We will not suffer defeat

Published 5:26 am Friday, February 21, 2020

By Marvin Repinski
United Methodist Pastor (retired)

Let us today, from some deep well of goodness, summon our strength. My thoughts are two-fold: the fact that there are parts of life that seem skilled at defeating us; and there are also parts of our lives that are full of possibilities. Under several words, consider the three-fold theme: destruction, despair and doubt.

Destruction is more apparent, it seems, in this past decade than what many of us have witnessed or lived within multiple years. The headlines of newspapers, magazine articles, the news on TV and our conversations lift out the breakdowns, dread, and suffering that is mammoth.

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But hold on. I turn to a quotation that by good fortune elevates my hope. May this long look see some possibilities in our times. Each of us has a “load limit,” but think of possible responses. This quotation may increase our long view. Wars and vengeful actions destroy. The engraving on an old parish church, still standing in Leicestershire, England, reads: “In ye year 1653, when all things were throughout ye whole nation either demolished or profaned, Sir Robert Shirley, baronet, builded this church; whose singular praise it was to have done the best things in the worst times, and to have hoped them in the most calamitous.”

Smothered spirits have this and other examples of a recasting that seems broken to a healed future.

Despair is an equal opportunity employer. Those not affected may stand! We have, I’m certain, had plans that were dashed and good times that turned sour. A.E. Houseman (1859-1936) was a poet who wrote lines that have now and then crossed my path. A sample: “The troubles of our proud and angry dust, are from eternity, and shall not fail. Bear them we can, and if we can, we must. Shoulder the sky, my lad, and drink your ale.”

In my world, I would say, “lad, participate in a service of the Eucharist/Holy Communion.” You might say, “Marv, OK if I have a beer?” Enjoy!

My thoughts go back to families in churches I pastored some years ago. In a period of several years, there were the deaths of four persons, two in high school and two young adults. One of those persons, Katie, died a tragic death. She was abducted. No trace, but months later discovered in a burn pit were the remains of a body. Tests identified this missing person as her. The man who was found was guilty of the grizzly act. He was sentenced to prison. A presidential pardon is not recommended … enough tears have been shed to fill a river. The days following these deaths were filled with wide support: teachers in the community, law enforcement personnel, counselors, members of various clubs, nurses, family, neighbors, churches, and many embraces that recognized the presence of God. It is the response of this kind that can, within the losses, bring some healing.

I continue to find healing through my prayers surrounded by music.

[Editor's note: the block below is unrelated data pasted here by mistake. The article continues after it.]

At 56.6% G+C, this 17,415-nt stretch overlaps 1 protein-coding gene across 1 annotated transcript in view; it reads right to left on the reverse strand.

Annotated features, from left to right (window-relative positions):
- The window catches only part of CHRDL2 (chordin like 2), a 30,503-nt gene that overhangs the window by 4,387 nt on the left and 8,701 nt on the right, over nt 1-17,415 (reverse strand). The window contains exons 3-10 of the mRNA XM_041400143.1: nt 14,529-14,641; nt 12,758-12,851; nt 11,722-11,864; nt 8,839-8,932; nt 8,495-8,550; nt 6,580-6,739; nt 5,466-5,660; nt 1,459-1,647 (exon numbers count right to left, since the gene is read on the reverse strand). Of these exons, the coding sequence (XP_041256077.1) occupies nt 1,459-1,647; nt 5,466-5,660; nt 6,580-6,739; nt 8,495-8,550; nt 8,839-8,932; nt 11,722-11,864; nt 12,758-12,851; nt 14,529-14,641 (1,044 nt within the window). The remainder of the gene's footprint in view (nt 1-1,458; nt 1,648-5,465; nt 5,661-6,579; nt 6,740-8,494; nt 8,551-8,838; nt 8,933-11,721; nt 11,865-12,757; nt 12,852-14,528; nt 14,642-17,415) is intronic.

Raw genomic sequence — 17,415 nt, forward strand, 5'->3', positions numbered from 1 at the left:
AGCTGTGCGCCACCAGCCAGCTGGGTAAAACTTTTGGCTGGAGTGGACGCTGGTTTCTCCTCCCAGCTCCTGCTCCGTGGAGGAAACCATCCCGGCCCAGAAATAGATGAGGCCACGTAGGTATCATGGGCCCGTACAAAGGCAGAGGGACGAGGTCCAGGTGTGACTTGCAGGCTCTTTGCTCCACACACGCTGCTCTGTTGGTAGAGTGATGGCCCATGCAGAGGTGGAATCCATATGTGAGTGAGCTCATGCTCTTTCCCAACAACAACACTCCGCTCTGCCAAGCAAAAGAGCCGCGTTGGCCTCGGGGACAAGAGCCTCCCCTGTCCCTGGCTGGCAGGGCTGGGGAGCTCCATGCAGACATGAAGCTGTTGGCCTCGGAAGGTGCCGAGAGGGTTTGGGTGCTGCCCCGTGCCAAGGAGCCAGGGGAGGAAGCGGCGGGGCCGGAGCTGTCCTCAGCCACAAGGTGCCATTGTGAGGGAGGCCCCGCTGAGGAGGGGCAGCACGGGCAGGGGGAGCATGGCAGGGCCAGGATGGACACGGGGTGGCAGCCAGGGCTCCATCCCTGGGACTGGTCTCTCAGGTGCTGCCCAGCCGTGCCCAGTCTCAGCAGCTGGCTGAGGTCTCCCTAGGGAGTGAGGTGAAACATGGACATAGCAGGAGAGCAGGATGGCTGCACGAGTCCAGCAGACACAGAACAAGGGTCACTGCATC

Doubt is for some people, I assume, like the experience of being clawed by an escaped lion. And we have known, even in our own lives, the back and forth, for instance, of whether to believe or not to believe. Do not even nations often function at cross-purposes? An article in the Feb.19 Minneapolis “Star Tribune,” informs us of part of our national history: The present White House in Washington, D.C., was built, in part, by slave labor!

We may have family members. Some of those next of kin, say of a religious perception, things like, “It’s a lot of nonsense; so much bull.” Gladly we may, months or maybe years later, see a transition. That person is now singing in the church choir.

There must be a hundred books and journal articles written with a sincere desire to address persons with self-doubt. I’ve known persons who even acknowledge, it seems to me, a minor offense by saying, “I cannot forgive myself.” Self-condemnation, a sense of “I feel worthless,” need not last forever. Often it may take their seeking out a professional counselor for help.

A line from “Hamlet” reads: “When sorrows come, they come not single spies. But in battalions.”

Can sorrow be defeated, replaced with other emotions? Does sorrow, and we will know it again — maybe tomorrow — squash us as if we are a worm on the sidewalk? I do believe that time with graceful comfort can heal. I know it in my own life! Others affirm us, thankfully.

A seemingly odd statement from the Apostle Paul (writing in the New Testament of the Bible) encourages us to “have the mind of Christ.” You say: “What is that like?” Maybe that’s a goal that can bless us with calm and strength.

In her book, “When the Heart Waits,” author Sue Monk Kidd (a writer who gives resources of joy and realism) writes, “When my daughter was small, she got the dubious part of the Bethlehem star in a Christmas play. After her first rehearsal, she burst through the door with her costume: a five-pointed star, lined in shiny gold tinsel, designed to drape over her like a sandwich board. “What exactly will you be doing in the play?” I asked her. ‘I just stand there and shine,’ she told me. I’ve never forgotten that response.”